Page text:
How to live a happy life - part one

Philosopher, Michael Plant (University of Oxford) suggests four practical ways to be happier in our daily lives. 


Two smiley face soft toys sitting placed alongside each other. It reads: 'Happy...keep smiling'.

What practical tips would you offer for how to live a happy life? 

If we want to be happier, I think the first place to start is looking at the available options and then working out which to pursue. The way I see it, there are only three avenues to take. We can change how we think, how we spend our time, or the external facts of our life.

If you look at what people actually do to be happier, it seems nearly everyone tries to change the external facts: we try to become richer, thinner, more successful, to find a better house in a nicer area, and so on.

A few of us think about trying to spend less time working, and more time on hobbies or with friends and family. Almost no one thinks about actively retraining the way they think. In fact, I don’t think this last one even crosses most of our minds.

However, looking at the latest research on happiness, I think we basically get this the wrong way around: it seems much easier to become happier by changing how you think or spend your time, and actually quite hard to increase it by becoming rich and successful.

I’ll explain why I’ve picked these in a moment, but my top practical suggestions are:

  • Write down three things you’re grateful for each day.
  • Practise mindfulness.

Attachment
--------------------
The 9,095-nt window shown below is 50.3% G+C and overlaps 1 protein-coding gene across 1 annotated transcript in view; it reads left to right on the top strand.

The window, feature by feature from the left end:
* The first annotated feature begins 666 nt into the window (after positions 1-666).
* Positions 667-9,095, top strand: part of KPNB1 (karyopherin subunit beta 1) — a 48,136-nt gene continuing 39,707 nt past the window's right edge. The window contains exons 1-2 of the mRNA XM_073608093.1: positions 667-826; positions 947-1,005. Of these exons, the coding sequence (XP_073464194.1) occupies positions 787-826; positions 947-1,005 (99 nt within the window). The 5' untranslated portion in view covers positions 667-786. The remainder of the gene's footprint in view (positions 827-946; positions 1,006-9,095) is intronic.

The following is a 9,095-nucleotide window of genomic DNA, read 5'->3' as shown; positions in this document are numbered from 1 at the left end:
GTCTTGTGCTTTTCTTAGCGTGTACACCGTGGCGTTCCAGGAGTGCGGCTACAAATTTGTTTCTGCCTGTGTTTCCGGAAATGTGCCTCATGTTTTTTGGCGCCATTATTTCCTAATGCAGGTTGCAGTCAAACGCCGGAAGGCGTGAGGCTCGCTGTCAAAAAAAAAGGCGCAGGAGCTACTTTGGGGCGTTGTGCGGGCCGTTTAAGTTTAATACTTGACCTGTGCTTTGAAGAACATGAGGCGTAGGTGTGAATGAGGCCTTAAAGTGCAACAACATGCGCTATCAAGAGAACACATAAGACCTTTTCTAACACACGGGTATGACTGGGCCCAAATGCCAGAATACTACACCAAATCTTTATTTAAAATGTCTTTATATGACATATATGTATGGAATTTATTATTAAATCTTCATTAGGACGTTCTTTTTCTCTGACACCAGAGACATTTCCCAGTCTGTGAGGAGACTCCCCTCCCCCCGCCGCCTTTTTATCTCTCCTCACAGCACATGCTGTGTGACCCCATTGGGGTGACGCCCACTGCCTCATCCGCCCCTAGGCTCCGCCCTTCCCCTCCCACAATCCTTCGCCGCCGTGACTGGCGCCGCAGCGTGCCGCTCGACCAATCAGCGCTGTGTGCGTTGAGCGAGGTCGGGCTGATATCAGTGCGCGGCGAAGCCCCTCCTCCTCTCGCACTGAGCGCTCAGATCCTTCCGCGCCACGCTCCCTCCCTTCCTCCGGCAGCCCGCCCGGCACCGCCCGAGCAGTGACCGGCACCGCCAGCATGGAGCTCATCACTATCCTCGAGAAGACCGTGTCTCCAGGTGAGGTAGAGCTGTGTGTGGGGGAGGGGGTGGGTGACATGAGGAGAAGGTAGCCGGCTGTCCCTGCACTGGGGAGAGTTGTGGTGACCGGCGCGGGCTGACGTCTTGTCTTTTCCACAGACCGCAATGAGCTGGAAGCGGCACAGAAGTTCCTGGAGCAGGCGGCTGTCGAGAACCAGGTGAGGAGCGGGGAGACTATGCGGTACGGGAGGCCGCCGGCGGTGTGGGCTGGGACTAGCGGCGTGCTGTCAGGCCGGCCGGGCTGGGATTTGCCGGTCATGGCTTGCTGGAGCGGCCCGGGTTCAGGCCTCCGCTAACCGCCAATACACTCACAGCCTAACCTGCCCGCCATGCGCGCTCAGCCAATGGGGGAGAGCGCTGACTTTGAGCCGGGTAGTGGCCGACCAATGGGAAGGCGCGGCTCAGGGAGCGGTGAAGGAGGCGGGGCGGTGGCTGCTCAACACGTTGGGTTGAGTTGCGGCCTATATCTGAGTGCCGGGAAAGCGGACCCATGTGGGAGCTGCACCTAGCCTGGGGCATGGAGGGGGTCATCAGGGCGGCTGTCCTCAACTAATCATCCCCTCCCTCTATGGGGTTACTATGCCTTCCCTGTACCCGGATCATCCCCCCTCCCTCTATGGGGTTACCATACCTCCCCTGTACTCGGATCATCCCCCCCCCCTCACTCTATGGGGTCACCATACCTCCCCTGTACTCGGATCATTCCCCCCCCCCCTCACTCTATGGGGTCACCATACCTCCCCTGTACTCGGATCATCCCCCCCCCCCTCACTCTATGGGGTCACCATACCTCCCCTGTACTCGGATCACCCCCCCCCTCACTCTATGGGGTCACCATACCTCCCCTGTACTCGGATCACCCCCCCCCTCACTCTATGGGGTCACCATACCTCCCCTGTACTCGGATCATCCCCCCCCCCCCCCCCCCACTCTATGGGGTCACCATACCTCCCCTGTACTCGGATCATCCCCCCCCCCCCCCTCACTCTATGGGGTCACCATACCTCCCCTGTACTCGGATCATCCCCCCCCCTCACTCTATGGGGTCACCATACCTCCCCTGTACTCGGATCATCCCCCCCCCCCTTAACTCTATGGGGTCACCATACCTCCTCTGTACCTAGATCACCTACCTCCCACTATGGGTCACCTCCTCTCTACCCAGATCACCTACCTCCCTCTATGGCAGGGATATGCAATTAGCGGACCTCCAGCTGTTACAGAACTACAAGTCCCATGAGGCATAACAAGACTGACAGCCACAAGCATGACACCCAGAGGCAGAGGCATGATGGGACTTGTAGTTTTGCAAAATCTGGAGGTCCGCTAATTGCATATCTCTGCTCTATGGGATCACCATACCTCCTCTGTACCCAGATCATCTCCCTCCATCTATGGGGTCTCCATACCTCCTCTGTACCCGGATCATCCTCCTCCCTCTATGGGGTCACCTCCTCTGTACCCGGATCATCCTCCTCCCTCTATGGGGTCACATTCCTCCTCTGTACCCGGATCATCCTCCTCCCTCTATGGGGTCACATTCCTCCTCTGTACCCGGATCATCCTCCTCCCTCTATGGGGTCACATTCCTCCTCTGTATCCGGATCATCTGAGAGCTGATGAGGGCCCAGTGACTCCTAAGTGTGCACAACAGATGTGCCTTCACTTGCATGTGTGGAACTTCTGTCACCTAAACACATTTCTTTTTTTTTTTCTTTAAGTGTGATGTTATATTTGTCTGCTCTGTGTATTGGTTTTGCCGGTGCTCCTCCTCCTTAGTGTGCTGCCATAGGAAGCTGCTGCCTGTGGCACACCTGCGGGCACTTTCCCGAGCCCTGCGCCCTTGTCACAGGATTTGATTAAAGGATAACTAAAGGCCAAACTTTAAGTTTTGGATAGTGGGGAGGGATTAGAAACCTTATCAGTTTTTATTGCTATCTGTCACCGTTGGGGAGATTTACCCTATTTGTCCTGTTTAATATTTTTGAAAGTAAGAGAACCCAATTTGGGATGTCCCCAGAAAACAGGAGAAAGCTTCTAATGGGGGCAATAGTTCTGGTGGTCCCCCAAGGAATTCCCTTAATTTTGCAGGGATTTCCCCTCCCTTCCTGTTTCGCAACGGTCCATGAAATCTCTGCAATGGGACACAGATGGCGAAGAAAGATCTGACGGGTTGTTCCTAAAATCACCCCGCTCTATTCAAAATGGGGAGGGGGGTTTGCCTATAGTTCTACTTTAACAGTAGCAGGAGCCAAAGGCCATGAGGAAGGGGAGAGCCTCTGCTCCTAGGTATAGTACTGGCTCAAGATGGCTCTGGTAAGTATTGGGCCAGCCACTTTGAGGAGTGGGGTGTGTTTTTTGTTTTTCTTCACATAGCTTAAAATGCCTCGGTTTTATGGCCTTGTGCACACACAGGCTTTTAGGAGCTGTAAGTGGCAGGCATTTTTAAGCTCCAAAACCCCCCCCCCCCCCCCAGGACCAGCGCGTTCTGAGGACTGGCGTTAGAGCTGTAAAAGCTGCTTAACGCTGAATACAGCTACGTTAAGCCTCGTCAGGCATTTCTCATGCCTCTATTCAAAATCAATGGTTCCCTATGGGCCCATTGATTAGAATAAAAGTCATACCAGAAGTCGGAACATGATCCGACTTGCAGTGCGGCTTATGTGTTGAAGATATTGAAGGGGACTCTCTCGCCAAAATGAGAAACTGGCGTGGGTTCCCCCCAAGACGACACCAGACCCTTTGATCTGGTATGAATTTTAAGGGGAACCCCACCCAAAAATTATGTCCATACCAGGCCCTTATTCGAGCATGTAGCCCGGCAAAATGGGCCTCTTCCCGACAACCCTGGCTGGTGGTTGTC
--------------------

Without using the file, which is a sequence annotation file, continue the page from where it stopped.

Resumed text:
• Learn about Cognitive Behavioural Therapy and use it.
  • Track your happiness, then do more of what you like and less of what you don’t.

These are the things I think everyone could and should do if they want to be happier. They do require a bit of effort – you have to put some work into your habits – but they’re free and will likely have a bigger effort than almost any external changes. 

This might not be what you expected. Certainly it wasn’t what I expected when I started my research. To understand why I think these are the most important things, you need to know about the two key findings in happiness research.

So what does the research say?

We adapt well to what happens to us

The first thing is 'hedonic adaptation'. Put simply, as a species, we are extraordinary good at getting used to things.

Very few events in life have a long-term impact on our happiness. Births, marriages, deaths, promotions, demotions, etc can all occur to us or around us and typically, after 6 months, our self-reported happiness levels will be back where there were before.

If you don’t believe me, think how annoyed you get when the WiFi doesn’t work, then consider that humanity existed quite happily without it for hundreds of thousands of years.

Perhaps the most important case of adaptation comes from the Easterlin Paradox. This refers to how self-reported life satisfaction scores in the developed world have barely improved over the last 60 years (since we started asking these questions) and yet we're healthier, living longer in safer societies with better technology than ever before. Even though we’re doing better on nearly every measure of progress, we don’t seem to be getting happier.

We adapt just as readily to negative life events too, and studies find those who become disabled report partial to near total adaptation to their conditions. 

We're not great at predicting how we'll feel in the future